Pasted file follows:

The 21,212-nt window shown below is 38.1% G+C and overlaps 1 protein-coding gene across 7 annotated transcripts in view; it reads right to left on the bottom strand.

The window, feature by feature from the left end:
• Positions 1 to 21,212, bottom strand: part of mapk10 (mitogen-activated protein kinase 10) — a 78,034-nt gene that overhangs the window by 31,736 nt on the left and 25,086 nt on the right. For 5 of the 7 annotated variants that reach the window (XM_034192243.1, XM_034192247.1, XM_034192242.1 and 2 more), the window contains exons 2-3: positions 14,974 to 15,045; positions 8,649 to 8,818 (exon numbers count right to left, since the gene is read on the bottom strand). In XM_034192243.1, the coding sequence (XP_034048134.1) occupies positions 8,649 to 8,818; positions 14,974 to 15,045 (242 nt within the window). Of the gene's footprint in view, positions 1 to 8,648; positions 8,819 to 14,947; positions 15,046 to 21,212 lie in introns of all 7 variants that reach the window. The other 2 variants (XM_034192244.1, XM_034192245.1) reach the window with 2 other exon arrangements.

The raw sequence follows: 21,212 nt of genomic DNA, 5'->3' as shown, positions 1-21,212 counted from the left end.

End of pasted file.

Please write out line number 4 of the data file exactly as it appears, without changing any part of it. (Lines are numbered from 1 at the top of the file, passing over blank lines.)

The raw sequence follows: 21,212 nt of genomic DNA, 5'->3' as shown, positions 1-21,212 counted from the left end.